17. Ander Intxaurrondo, Mihai Surdeanu, Oier Lopez de Lacalle, and Eneko Agirre, 2013. “Removing Noisy Mentions for Distant Supervision,” in Procesamiento del Lenguaje Natural 51 (2013): 41-48. (Suggests filter methods to remove some noisy potential assignments.)
  18. Mitchell Koch, John Gilmer, Stephen Soderland, and Daniel S. Weld, 2014. “Type-Aware Distantly Supervised Relation Extraction with Linked Arguments,” in Proceedings of the 2014 Conference on Empirical Methods in Natural Language Processing (EMNLP), pages 1891–1901, October 25-29, 2014, Doha, Qatar. (Investigates four orthogonal improvements to distance supervision: 1) integrating named entity linking (NEL) and 2) coreference resolution into argument identification for training and extraction, 3) enforcing type constraints of linked arguments, and 4) partitioning the model by relation type signature.) (Enhances the MultiR basis; see for code and data.)
  19. Yang Liu, Kang Liu, Liheng Xu, and Jun Zhao, 2014. “Exploring Fine-grained Entity Type Constraints for Distantly Supervised Relation Extraction,” in Proceedings of COLING 2014, the 25th International Conference on Computational Linguistics: Technical Papers, pages 2107–2116, Dublin, Ireland, August 23-29 2014. (More fine-grained entities produce better matching results.)
  20. Bonan Min, Ralph Grishman, Li Wan, Chang Wang, and David Gondek, 2013. “Distant Supervision for Relation Extraction with an Incomplete Knowledge Base,” in HLT-NAACL, pp. 777-782. 2013. (Standard distant supervision does not properly account for the negative training examples.)
  21. Mike Mintz, Steven Bills, Rion Snow, Dan Jurafsky, 2009. “Distant Supervision for Relation Extraction without Labeled Data,” in Proceedings of the 47th Annual Meeting of the ACL and the 4th IJCNLP of the AFNLP, pages 1003–1011, Suntec, Singapore, 2-7 August 2009. (Because their algorithm is supervised by a database, rather than by labeled text, it does not suffer from the problems of overfitting and domain-dependence that plague supervised systems. First use of the ‘distant supervision’ approach.)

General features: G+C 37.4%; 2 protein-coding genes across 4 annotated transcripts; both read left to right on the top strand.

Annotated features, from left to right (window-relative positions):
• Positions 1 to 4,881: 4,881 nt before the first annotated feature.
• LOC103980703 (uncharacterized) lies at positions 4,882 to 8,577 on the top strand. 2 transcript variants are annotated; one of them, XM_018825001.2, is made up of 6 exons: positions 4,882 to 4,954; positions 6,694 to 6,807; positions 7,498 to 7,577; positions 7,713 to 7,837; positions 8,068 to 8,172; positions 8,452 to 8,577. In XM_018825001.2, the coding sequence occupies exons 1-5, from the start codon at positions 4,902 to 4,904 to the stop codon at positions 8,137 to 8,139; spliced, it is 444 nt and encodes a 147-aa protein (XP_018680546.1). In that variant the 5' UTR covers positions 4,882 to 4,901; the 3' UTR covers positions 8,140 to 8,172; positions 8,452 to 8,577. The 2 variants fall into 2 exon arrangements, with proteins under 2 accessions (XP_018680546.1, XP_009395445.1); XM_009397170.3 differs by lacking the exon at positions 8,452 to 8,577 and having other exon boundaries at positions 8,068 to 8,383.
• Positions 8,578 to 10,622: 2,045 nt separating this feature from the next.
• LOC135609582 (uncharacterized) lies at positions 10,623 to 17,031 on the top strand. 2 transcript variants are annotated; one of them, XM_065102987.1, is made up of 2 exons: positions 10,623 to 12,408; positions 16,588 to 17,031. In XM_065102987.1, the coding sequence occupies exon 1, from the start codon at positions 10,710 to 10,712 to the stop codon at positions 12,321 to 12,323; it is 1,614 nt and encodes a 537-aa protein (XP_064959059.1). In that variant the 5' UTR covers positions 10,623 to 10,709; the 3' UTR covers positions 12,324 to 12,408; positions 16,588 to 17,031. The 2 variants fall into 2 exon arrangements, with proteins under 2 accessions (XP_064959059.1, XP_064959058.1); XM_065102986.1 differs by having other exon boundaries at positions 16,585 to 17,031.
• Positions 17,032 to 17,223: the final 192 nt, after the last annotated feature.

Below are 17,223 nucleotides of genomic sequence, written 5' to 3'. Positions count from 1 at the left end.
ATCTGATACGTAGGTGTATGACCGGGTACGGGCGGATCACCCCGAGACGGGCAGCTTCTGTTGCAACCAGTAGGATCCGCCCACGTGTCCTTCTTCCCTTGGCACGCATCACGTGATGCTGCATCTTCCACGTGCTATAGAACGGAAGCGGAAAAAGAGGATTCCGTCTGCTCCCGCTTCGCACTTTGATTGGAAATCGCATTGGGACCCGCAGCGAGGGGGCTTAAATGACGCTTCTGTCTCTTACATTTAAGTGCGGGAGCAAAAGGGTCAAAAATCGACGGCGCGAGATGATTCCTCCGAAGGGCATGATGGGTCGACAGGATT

22. Ndapandula T. Nakashole, 2012. “Automatic Extraction of Facts, Relations, and Entities for Web-Scale Knowledge Base Population,” Ph.D. Dissertation for the University of Saarland, 2012. (Excellent overview and tutorial; introduces the tools Prospera, Patty and PEARL.)
  23. Truc-Vien T. Nguyen and Alessandro Moschitti, 2011. “End-to-end Relation Extraction Using Distant Supervision from External Semantic Repositories,” in Proceedings of the 49th Annual Meeting of the Association for Computational Linguistics: Human Language Technologies: short papers-Volume 2, pp. 277-282. Association for Computational Linguistics, 2011. (Shows standard Wikipedia text can also be a source for relations.)
  24. Marius Paşca, 2007. “Weakly-Supervised Discovery of Named Entities Using Web Search Queries,” in Proceedings of the Sixteenth ACM Conference on Conference on Information and Knowledge Management, pp. 683-690. ACM, 2007.
  25. Marius Paşca, 2009. “Outclassing Wikipedia in Open-Domain Information Extraction: Weakly-Supervised Acquisition of Attributes Over Conceptual Hierarchies,” inProceedings of the 12th Conference of the European Chapter of the Association for Computational Linguistics, pp. 639-647. Association for Computational Linguistics, 2009.
  26. Kevin Reschke, Martin Jankowiak, Mihai Surdeanu, Christopher D. Manning, and Daniel Jurafsky, 2012. “Event Extraction Using Distant Supervision,” in Proceedings of the Ninth International Conference on Language Resources and Evaluation (LREC 2014), Reykjavik. 2014. (They demonstrate that the SEARN algorithm outperforms a linear-chain CRF and strong baselines with local inference.)
  27. Sebastian Riedel, Limin Yao, and Andrew McCallum, 2010. “Modeling Relations and their Mentions without Labeled Text,” in Machine Learning and Knowledge Discovery in Databases, pp. 148-163. Springer Berlin Heidelberg, 2010. (They use a factor graph to determine if the two entities are related, then apply constraint-driven semi-supervision.)
  28. Alan Ritter, Luke Zettlemoyer, Mausam, and Oren Etzioni, 2013. “Modeling Missing Data in Distant Supervision for Information Extraction,” TACL 1 (2013): 367-378. (Addresses the question of missing data in distant supervision.) (Appears to address many of the initial MultiR issues.)
  29. Benjamin Roth and Dietrich Klakow, 2013. “Combining Generative and Discriminative Model Scores for Distant Supervision,” in EMNLP, pp. 24-29. 2013.(By combining the output of a discriminative at-least-one learner with that of a generative hierarchical topic model to reduce the noise in distant supervision data, the ranking quality of extracted facts is significantly increased and achieves state-of-the-art extraction performance in an end-to-end setting.)
  30. Benjamin Rozenfeld and Ronen Feldman, 2008. “Self-Supervised Relation Extraction from the Web,” in Knowledge and Information Systems 17.1 (2008): 17-33.
  31. Hui Shen, Mika Chen, Razvan Bunescu and Rada Mihalcea, 2014. “Wikipedia Taxonomic Relation Extraction using Wikipedia Distant Supervision.” (Negative examples based on Wikipedia revision history; perhaps problematic. Interesting recipes for sub-graph extractions. Focused on is-a relationship. See also
  32. Stephen Soderland, Brendan Roof, Bo Qin, Shi Xu, Mausam, and Oren Etzioni, 2010. “Adapting Open Information Extraction to Domain-Specific Relations,” in AI Magazine 31, no. 3 (2010): 93-102. (A bit more popular treatment; no new ground.)